Are you ready to reclaim your garage? Turn the space from cluttered to clean with a few simple and cheap DIY fixes. And guess what? You may actually be able to finally get your car in there!

LB Gabriel is a freelance writer who lives with her husband, daughter and Golden Retriever in Memphis, TN. A frequent PODS Blog contributor, she's a sucker for any tip she can find on downsizing, cutting clutter, or minimalist living. When she's not on a deadline, you can find her on a tennis court or golf course.

(Source for image featured at top:)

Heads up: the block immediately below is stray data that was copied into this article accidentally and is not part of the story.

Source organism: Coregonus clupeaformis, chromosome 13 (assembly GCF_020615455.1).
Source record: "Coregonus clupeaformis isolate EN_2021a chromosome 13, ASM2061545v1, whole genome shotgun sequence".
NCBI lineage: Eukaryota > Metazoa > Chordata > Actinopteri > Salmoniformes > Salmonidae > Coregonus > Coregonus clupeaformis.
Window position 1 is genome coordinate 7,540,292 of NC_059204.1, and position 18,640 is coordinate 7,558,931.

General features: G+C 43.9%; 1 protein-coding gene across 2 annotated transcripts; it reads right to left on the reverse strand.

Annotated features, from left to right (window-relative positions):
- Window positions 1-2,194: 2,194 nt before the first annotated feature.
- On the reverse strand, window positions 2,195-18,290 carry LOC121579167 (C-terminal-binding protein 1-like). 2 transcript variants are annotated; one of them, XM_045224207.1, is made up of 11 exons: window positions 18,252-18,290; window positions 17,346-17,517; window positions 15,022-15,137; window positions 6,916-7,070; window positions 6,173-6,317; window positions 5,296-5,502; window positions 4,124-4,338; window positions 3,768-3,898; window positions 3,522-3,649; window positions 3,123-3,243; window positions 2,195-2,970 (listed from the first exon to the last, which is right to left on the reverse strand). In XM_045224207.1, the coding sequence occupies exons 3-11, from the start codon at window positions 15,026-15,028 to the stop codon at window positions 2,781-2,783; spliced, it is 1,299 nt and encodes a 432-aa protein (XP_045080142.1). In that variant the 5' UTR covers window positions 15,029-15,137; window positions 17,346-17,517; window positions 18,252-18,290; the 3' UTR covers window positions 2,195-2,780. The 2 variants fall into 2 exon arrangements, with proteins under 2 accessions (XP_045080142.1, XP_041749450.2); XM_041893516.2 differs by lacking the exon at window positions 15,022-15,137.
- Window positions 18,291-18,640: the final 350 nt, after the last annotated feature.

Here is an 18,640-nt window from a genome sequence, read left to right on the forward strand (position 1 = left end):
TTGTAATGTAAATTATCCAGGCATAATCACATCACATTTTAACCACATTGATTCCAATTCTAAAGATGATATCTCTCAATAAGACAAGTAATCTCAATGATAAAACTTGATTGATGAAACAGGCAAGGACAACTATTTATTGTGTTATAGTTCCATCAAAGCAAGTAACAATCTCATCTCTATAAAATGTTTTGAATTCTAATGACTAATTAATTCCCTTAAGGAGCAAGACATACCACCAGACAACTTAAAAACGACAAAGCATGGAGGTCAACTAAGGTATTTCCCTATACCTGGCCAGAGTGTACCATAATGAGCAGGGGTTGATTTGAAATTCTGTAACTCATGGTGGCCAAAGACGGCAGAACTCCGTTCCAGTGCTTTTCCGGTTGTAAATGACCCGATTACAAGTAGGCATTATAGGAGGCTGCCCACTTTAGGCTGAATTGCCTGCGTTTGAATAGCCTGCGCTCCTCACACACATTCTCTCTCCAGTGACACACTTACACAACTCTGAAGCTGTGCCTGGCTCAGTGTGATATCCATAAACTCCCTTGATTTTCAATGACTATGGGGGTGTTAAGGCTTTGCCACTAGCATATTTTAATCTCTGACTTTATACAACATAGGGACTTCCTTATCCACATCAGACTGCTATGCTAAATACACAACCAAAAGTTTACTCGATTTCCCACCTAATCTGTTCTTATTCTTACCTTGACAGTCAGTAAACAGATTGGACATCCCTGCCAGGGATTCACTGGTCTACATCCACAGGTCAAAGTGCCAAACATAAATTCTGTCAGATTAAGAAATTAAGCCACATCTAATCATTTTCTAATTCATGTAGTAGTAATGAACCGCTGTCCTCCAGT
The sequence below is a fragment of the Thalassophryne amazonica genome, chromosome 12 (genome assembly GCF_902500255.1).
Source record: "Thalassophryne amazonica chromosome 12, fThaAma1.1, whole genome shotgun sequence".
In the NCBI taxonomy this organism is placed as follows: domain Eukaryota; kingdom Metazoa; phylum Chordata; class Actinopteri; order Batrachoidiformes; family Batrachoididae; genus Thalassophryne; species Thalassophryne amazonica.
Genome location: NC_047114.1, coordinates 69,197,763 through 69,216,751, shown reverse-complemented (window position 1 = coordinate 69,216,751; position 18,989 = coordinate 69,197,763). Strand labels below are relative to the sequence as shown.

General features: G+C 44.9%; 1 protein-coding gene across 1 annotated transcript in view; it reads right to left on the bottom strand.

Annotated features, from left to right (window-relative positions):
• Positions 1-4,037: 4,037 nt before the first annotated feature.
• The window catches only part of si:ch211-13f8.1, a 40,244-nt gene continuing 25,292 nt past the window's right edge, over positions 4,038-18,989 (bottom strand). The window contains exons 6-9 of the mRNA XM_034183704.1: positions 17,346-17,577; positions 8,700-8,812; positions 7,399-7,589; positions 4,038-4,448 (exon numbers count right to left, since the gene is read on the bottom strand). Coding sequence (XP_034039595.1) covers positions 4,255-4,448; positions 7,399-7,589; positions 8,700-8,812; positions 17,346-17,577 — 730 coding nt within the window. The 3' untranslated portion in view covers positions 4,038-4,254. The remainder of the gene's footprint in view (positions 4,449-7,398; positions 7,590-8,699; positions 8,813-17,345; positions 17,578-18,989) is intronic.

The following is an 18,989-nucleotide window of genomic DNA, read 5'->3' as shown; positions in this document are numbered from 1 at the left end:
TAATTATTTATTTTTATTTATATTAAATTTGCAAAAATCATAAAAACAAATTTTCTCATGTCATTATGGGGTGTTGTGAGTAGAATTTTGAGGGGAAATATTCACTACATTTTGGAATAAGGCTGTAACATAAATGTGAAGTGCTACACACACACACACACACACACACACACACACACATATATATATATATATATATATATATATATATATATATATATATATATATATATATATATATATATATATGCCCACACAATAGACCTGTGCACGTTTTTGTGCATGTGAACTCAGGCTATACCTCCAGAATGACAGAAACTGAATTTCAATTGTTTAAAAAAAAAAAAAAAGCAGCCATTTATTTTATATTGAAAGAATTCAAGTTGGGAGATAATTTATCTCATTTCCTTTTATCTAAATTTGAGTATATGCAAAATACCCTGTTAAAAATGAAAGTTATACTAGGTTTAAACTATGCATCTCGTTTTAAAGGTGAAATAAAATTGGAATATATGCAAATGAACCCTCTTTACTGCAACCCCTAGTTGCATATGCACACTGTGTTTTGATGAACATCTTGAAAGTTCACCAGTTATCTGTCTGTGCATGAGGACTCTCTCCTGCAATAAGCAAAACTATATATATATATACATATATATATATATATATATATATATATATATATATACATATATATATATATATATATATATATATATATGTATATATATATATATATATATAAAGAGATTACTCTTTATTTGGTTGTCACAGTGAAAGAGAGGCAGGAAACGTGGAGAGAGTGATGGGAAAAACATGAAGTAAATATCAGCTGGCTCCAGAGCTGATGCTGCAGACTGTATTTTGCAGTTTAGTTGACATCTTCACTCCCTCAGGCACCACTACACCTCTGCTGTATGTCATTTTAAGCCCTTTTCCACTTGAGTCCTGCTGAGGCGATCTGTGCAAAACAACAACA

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Although I am not moving to NYC, you've provided interesting details about the boroughs. Thanks! As for where Brooklyn is located, I think it should say east, not west.)
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I've lived in several areas of NYC and Wiliamsburg Brooklyn. I'm back in NYC due to the proximity to my place but I lived 10 minutes away in Edgewater NJ and I miss the hiking, biking, restaurants, shopping centers and the condo I had was like living in a resort.